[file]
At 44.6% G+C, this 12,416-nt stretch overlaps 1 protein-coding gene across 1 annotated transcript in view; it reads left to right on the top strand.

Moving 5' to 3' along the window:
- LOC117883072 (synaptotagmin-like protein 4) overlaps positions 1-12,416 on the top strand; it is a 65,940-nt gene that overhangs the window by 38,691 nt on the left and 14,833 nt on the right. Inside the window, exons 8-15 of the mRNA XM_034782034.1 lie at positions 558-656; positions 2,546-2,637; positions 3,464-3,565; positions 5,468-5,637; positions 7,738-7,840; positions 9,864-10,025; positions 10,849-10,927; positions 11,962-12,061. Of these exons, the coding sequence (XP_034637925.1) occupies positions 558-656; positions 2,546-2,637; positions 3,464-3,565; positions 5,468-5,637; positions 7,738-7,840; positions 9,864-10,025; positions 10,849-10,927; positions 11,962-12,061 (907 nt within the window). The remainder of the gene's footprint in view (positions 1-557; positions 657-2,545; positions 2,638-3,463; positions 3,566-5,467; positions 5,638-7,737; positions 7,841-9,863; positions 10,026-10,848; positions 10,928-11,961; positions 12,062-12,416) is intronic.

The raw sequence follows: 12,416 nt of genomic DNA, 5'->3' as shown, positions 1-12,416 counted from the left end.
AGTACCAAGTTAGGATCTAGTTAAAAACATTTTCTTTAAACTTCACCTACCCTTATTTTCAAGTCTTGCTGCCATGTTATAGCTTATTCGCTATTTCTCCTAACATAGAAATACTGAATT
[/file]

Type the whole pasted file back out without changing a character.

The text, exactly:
At 44.6% G+C, this 12,416-nt stretch overlaps 1 protein-coding gene across 1 annotated transcript in view; it reads left to right on the top strand.

Moving 5' to 3' along the window:
- LOC117883072 (synaptotagmin-like protein 4) overlaps positions 1-12,416 on the top strand; it is a 65,940-nt gene that overhangs the window by 38,691 nt on the left and 14,833 nt on the right. Inside the window, exons 8-15 of the mRNA XM_034782034.1 lie at positions 558-656; positions 2,546-2,637; positions 3,464-3,565; positions 5,468-5,637; positions 7,738-7,840; positions 9,864-10,025; positions 10,849-10,927; positions 11,962-12,061. Of these exons, the coding sequence (XP_034637925.1) occupies positions 558-656; positions 2,546-2,637; positions 3,464-3,565; positions 5,468-5,637; positions 7,738-7,840; positions 9,864-10,025; positions 10,849-10,927; positions 11,962-12,061 (907 nt within the window). The remainder of the gene's footprint in view (positions 1-557; positions 657-2,545; positions 2,638-3,463; positions 3,566-5,467; positions 5,638-7,737; positions 7,841-9,863; positions 10,026-10,848; positions 10,928-11,961; positions 12,062-12,416) is intronic.

The raw sequence follows: 12,416 nt of genomic DNA, 5'->3' as shown, positions 1-12,416 counted from the left end.
AGTACCAAGTTAGGATCTAGTTAAAAACATTTTCTTTAAACTTCACCTACCCTTATTTTCAAGTCTTGCTGCCATGTTATAGCTTATTCGCTATTTCTCCTAACATAGAAATACTGAATT